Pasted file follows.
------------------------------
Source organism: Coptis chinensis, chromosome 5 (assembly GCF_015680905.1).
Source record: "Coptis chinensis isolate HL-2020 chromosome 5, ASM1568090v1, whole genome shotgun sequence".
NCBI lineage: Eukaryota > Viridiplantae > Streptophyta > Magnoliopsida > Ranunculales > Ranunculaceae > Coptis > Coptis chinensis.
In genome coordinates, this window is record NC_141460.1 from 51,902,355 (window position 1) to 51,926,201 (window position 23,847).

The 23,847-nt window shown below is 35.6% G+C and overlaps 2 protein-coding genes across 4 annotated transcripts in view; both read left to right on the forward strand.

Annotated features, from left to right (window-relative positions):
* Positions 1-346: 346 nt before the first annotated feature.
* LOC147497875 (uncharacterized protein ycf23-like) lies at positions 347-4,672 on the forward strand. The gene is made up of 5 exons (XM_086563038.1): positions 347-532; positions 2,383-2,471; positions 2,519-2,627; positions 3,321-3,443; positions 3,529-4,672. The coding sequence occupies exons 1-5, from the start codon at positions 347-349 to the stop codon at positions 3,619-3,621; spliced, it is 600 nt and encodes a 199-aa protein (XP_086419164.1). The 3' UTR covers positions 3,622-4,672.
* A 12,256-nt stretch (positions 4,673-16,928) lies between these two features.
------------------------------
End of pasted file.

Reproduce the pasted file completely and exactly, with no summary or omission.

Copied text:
Source organism: Coptis chinensis, chromosome 5 (assembly GCF_015680905.1).
Source record: "Coptis chinensis isolate HL-2020 chromosome 5, ASM1568090v1, whole genome shotgun sequence".
NCBI lineage: Eukaryota > Viridiplantae > Streptophyta > Magnoliopsida > Ranunculales > Ranunculaceae > Coptis > Coptis chinensis.
In genome coordinates, this window is record NC_141460.1 from 51,902,355 (window position 1) to 51,926,201 (window position 23,847).

The 23,847-nt window shown below is 35.6% G+C and overlaps 2 protein-coding genes across 4 annotated transcripts in view; both read left to right on the forward strand.

Annotated features, from left to right (window-relative positions):
* Positions 1-346: 346 nt before the first annotated feature.
* LOC147497875 (uncharacterized protein ycf23-like) lies at positions 347-4,672 on the forward strand. The gene is made up of 5 exons (XM_086563038.1): positions 347-532; positions 2,383-2,471; positions 2,519-2,627; positions 3,321-3,443; positions 3,529-4,672. The coding sequence occupies exons 1-5, from the start codon at positions 347-349 to the stop codon at positions 3,619-3,621; spliced, it is 600 nt and encodes a 199-aa protein (XP_086419164.1). The 3' UTR covers positions 3,622-4,672.
* A 12,256-nt stretch (positions 4,673-16,928) lies between these two features.